Capitalist societies often view active leisure activities positively, because active leisure activities require the purchase of equipment and services, which stimulates the economy. Capitalist societies often accord greater status to members who have more wealth. One of the ways that wealthy people can choose to spend their money is by having additional leisure time.

Workaholics are those who work compulsively at the expense of other activities. They prefer to work rather than spend time socializing and engaging in other leisure activities. Many see this as a necessary sacrifice to attain high-ranking corporate positions. Increasing attention, however, is being paid to the effects of such imbalance upon the worker and the family.

See also

References

  1. ^ Goodin, Robert E.; Rice, James Mahmud; Bittman, Michael; & Saunders, Peter. (2005). "The time-pressure illusion: Discretionary time vs free time". Social Indicators Research 73 (1), 43–70. (PDF file)
  2. ^ Situationist International #9 (1964) "Questionnaire, section 12"
  3. ^ The "u" first appeared in the early sixteenth century, probably by analogy with words such as pleasure.[1]
  4. ^ Neulinger, John. 1981. The Psychology of Leisure. 2nd Ed. C.C. Thomas. ISBN 0398044929
  5. ^ Farb, Peter (1968). Man's Rise to Civilization As Shown by the Indians of North America from Primeval Times to the Coming of the Industrial State. New York City: E. P. Dutton. pp. 28. LCC E77.F36. "Most people assume that the members of the Shoshone band worked ceaselessly in an unremitting search for sustenance. Such a dramatic picture might appear confirmed by an erroneous theory almost everyone recalls from schooldays: A high culture emerges only when the people have the leisure to build pyramids or to create art. The fact is that high civilization is hectic, and that primitive hunters and collectors of wild food, like the Shoshone, are among the most leisured people on earth." 

Further reading

  • Peter Borsay, A History of Leisure: The British Experience since 1500, Palgrave Macmillan, 2006, ISBN 0333930827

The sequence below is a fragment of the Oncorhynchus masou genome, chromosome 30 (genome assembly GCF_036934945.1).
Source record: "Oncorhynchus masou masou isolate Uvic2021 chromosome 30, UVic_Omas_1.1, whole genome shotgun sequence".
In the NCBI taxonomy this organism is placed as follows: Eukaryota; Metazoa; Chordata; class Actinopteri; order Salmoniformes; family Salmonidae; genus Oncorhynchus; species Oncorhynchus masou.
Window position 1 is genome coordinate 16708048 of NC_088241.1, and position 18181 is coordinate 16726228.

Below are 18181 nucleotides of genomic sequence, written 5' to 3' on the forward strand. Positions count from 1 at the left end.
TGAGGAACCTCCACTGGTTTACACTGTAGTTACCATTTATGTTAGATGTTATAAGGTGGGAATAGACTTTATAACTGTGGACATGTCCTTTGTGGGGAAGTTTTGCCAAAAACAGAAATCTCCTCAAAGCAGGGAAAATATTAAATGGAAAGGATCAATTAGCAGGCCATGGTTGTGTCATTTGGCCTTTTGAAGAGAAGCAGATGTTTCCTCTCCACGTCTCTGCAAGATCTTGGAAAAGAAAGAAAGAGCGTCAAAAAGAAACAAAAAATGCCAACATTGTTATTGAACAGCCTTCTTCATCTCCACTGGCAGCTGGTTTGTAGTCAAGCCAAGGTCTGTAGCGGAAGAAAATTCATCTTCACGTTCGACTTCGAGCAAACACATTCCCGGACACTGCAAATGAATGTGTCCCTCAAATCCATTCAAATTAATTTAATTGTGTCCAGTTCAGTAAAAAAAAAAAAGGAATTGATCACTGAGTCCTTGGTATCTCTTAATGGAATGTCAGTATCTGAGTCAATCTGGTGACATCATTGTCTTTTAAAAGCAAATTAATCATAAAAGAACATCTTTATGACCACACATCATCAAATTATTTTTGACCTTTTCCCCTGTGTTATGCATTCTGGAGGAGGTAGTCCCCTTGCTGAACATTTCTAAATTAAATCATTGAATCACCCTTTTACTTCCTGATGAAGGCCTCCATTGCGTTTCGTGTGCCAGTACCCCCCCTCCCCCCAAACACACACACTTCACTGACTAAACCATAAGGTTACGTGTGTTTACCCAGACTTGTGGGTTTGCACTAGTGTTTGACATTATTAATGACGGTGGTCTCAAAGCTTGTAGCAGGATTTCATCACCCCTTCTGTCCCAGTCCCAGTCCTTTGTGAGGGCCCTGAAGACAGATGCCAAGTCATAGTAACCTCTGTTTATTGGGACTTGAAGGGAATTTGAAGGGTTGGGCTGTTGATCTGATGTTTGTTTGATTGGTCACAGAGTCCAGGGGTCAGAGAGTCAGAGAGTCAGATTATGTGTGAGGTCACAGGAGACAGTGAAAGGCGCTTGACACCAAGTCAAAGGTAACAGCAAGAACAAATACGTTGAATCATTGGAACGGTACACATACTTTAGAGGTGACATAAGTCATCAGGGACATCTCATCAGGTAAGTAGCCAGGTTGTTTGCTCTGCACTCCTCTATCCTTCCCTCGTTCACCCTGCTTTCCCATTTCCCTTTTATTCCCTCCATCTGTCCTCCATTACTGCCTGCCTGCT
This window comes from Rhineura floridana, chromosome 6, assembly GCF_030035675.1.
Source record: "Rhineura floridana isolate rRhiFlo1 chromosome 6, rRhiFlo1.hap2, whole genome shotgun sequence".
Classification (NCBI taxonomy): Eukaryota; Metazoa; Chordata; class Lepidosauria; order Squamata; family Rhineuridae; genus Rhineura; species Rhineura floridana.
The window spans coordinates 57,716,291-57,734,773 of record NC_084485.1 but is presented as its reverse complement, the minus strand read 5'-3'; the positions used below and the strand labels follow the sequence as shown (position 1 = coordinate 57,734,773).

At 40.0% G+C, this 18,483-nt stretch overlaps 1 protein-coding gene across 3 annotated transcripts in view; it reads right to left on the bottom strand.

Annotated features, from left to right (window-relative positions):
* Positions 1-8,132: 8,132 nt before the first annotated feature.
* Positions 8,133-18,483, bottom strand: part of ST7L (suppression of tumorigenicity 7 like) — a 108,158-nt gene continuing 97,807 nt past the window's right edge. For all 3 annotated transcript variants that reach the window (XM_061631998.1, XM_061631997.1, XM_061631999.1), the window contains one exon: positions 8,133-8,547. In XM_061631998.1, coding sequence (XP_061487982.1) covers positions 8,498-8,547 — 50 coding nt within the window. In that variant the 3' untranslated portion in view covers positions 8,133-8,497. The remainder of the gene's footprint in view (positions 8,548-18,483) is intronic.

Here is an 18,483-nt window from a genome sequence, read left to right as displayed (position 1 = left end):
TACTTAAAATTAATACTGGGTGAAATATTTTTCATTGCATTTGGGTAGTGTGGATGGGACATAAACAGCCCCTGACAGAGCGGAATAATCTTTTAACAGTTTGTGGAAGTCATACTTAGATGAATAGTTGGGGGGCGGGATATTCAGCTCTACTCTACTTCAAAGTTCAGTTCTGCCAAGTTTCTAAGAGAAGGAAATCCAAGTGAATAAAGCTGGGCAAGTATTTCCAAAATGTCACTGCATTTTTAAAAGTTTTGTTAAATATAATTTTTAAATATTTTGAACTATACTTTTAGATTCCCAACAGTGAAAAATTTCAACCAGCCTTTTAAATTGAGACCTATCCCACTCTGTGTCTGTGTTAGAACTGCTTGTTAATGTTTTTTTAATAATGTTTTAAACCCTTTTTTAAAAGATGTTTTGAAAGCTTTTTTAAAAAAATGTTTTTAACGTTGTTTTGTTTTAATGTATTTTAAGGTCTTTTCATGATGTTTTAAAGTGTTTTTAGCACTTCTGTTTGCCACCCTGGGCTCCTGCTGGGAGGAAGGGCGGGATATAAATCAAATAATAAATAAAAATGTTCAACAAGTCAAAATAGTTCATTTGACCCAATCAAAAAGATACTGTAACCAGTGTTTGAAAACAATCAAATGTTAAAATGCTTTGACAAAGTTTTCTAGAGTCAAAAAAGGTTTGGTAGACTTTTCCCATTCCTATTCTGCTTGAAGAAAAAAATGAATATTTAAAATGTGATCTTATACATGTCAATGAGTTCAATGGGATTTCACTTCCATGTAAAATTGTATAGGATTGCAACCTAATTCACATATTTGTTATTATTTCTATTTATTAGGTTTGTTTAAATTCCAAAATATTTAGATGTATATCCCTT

• Cross, Gary S. 2004. Encyclopedia of recreation and leisure in America. The Scribner American civilization series. Farmington Hills, Michigan: Charles Scribner's Sons.
  • Harris, David. 2005. Key concepts in leisure studies. London: Sage. ISBN 0761970576.
  • Jenkins, John M., and J. J. J. Pigram. 2003. Encyclopedia of leisure and outdoor recreation. London: Routledge. ISBN 0415252261.
  • Rojek, Chris, Susan M. Shaw, and A.J. Veal (Eds.) (2006) A Handbook of Leisure Studies. Houndmills, UK: Palgrave Macmillan. ISBN 139781403902788.
  • Stebbins, Robert A. 2007. Serious leisure: A perspective for our time. New Brunswick, NJ: Transaction. ISBN 0765803631.

External links


Source material

Up to date as of January 22, 2010

From Wikisource

Leisure
by William Henry Davies
Information about this edition

What is this life if, full of care,
We have no time to stand and stare.

No time to stand beneath the boughs
And stare as long as sheep or cows.

No time to see, when woods we pass,
Where squirrels hide their nuts in grass.

No time to see, in broad daylight,
Streams full of stars, like skies at night.

No time to turn at Beauty’s glance,
And watch her feet, how they can dance.

No time to wait till her mouth can
Enrich that smile her eyes began.

A poor life this if, full of care,
We have no time to stand and stare.

PD-icon.svg This work is in the public domain in the United States because it was published before January 1, 1923.

The author died in 1940, so this work is also in the public domain in countries and areas where the copyright term is the author's life plus 60 years or less. This work may also be in the public domain in countries and areas with longer native copyright terms that apply the rule of the shorter term to foreign works.


Simple English

Leisure (or free time) is when a person can choose what to do. During a person's leisure time, they do not have an obligation to be at school or work at a job. During leisure time, people can do fun activities, family activities, or other non-work activity, such as hobbies.

Common forms of recreation or leisure are:

A vacation or holiday is the setting aside of time specifically for leisure. During their vacation, some people travel to a different region or country, and stay at a hotel so that they can do things they could not do near home. Other people prefer to spend their vacation time at home in their own community.

In wealthy industrialized countries such as the US, Canada, and Britain, workers are allowed to stay home on the weekend (usually Saturday and Sunday), and use it as leisure time. People in poorer developing countries usually have less leisure time, as they have to work longer hours and more days per year.